The monster of
the Internet roars again. Google
"shocked" analysts on Thursday evening with earnings and revenue
growth that far surpassed expectations. I
am sure many have marveled at the transformation of Google from being another
signpost on the tortuous path through the bubble economy to becoming the digital
goliath spreading fear, dread, and reluctant admiration in more and more
sectors of the economy. You can see this
transformation even in my writings. In April, 2004, I wrote disparagingly about the
prospects of the imminent Google IPO.
I even predicted amongst friends and colleagues that Google would never
go higher than its initial IPO price.
The market yawned and forced Google to drop its initial offering
price. In short-order, Google became one
of few stocks that could keep up with the rampaging prices in the oil and gas
sector. My own transformation was
complete when I scoffed at all the
trigger-happy traders and analysts who scrambled to get out of the way as
Google talk about slower sales due to seasonal factors. Heck, I even thumbed my nose at the bears as
I urged folks to buy the dips because "a slow season precedes a strong
season." Finally, I chided the S&P for its
short-sightedness in passing over Google for homebuilder Lennar
(LEN) for inclusion in its much-followed S&P 500 index.
They now have three declining
homebuilder stocks in that index, and we can only
suppose that by the time Google gets the green light, the peak will either be
in or quickly approaching for GOOG stock. And, oh yeah, Trader Mike
finally bought into the bandwagon by including a Google position in his IRA
- I had to jab him on that one with tongue-in-cheek.
Now, I get a
good laugh at watching analysts scramble the jets to further hike price
targets on Google and to upgrade the stock.
I expect that most of the remaining analysts who have tried to hold onto
bearish opinions will soon be forced to join the party. For example, I read in Barron's this weekend
that Needham & Co have upped Google from Hold
to Buy and moved their price target from $300 to $370. This target is only 10% from current
levels. Something tells me they are
still being too conservative. Here is my
own attempt to provide a price target based on a relative comparison to the
prices folks are willing to pay for Yahoo's earnings. Please note that this logic got a lot of us
in trouble during the bubble days, so you must keep this analysis in the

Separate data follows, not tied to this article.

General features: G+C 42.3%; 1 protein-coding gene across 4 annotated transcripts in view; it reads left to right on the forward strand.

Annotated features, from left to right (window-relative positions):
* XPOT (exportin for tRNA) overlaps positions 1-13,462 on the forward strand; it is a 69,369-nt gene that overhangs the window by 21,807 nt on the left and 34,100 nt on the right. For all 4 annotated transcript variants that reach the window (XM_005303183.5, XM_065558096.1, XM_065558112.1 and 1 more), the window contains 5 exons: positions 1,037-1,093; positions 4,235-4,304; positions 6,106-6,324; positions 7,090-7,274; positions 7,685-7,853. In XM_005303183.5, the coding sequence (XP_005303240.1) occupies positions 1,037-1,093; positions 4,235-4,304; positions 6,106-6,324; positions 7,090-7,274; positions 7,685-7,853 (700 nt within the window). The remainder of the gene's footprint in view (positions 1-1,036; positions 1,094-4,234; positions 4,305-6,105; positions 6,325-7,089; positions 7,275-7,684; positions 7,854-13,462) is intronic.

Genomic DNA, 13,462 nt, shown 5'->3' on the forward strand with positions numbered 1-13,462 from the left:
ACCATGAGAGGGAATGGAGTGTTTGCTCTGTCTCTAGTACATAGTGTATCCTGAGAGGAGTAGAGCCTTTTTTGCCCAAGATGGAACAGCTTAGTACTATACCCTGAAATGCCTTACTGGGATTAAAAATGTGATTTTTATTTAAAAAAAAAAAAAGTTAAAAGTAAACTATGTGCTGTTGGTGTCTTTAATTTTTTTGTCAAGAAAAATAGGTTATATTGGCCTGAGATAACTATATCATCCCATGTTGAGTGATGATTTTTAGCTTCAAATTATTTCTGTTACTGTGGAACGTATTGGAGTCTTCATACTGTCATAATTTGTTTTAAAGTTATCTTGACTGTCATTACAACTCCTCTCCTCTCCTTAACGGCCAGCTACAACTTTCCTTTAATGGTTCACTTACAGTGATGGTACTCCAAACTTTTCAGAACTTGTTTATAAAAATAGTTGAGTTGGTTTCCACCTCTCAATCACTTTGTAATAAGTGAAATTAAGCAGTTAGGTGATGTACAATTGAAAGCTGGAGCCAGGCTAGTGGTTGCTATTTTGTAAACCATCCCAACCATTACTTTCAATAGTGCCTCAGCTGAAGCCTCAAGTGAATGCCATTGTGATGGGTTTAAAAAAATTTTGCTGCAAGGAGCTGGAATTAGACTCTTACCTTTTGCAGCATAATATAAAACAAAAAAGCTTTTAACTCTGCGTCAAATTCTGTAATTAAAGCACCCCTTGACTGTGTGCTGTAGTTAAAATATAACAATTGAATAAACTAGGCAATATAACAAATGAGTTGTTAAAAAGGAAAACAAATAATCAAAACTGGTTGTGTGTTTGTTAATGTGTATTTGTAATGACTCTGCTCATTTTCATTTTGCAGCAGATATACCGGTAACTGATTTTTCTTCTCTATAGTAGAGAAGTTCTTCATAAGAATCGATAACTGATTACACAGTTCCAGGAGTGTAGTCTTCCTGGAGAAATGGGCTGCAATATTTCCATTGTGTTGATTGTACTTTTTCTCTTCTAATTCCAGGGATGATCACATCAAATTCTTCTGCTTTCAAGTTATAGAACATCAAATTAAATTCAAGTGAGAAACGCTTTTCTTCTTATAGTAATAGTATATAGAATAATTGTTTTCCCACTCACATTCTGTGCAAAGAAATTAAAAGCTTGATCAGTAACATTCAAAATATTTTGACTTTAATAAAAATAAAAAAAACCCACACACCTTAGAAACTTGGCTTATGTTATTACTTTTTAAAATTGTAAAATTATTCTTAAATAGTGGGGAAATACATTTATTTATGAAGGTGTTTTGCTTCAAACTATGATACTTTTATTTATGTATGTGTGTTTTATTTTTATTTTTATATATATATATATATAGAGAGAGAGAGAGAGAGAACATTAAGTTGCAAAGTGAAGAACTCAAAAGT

proper perspective: as long as the market is willing to pay what it is paying
for Yahoo's performance, I am guessing that the market will mark up Google's price
to an equivalent valuation.
According to Yahoo!finance, the forward P/E of
YHOO and GOOG are roughly equal right now.
However, the PEG
ratio of GOOG is 1.82 and YHOO is about 2.10. To get equal to YHOO, this
means another 16% move from here or $396. Let's call it $400. And this target only goes higher the more
people are willing to pay for YHOO's performance.
Again, the key
to this analysis is that current valuation metrics and trends continue as they
are. For example, if you are bearish,
you could make a reverse argument and say that Google will be price down
to Yahoo's level. You could even find
some other low-value Internet stock to mark Google down to. I would call you wrong, but that is why we
have a marketplace for stocks. In other
words, I am not keen to scoff at even the most giddy
who are calling for $450 price targets. After all, that is "only" 32% above current levels!
On the other
side of the economy, I have marveled at how slow the market has been to give
into the Fed.
We all know how long-term bond yields have remained stubbornly low
despite the Fed's persistent efforts to push them higher. We are not supposed to fight the Fed, but the
market's recalcitrance has meant that many stocks in traditionally interest
rate sensitive sectors, in other words "cyclicals",
have only just now begun to stumble and even tumble. I turn your attention to charts like the
housing sector, steel, financials, many industrials, and even utilities. Caterpiller (CAT) is
the latest victim. The last excitement
in the stock occurred at the beginning of October as traders bet that CAT would
sell more construction equipment to help reconstruction efforts in the
Coast region. CAT ran up a quick 10% on these bets. On Friday, CAT reported excellent year-over-year
results with earnings jumping 34% and revenues popping 17%. To keep up with growing global demand for
their equipment, CAT has hired 4300 additional production workers. This kind of growth has occurred even with the
Fed actively trying to cool the economy - another clear indicator of the Fed's
conundrum. Caterpillar also provided
generally positive earnings and revenue forecasts but the chinks in the armor
were lowered guidance for full 2005 earnings and an extremely wide range for projected
2006 earnings producing a bottom estimate a full 6.6% below the average analyst
forecast. CAT has rarely disappointed in
the past three years or so, so the market was quick to surmise that the end of
the party is nigh. CAT's
stock tumbled to levels typically indicative of the end of a party - a sharp,
painful gap down by almost 10% directly directly
below the 200 daily-moving average.
contrast is now very sharp between stocks like GOOG and CAT, all is not well in
techland either. The Nasdaq
has been struggling lately and earnings news has been coming in mixed. For example, IBM provided us some reassurance
but Nokia disappointed. Many have
predicted a fourth quarter rally for tech stocks and the market in
general. The near-term headlines
probably cannot get worse than they look now, but the upside catalysts are also
hard to find. With the Fed expected to
bump rates up again on November 1st, the do-or-die moment for the
stock market is right around the corner.
My main question is which side of the economy will emerge the
survivor? Can we use Google to search
Regardless, be careful out there!
© DrDuru, 2005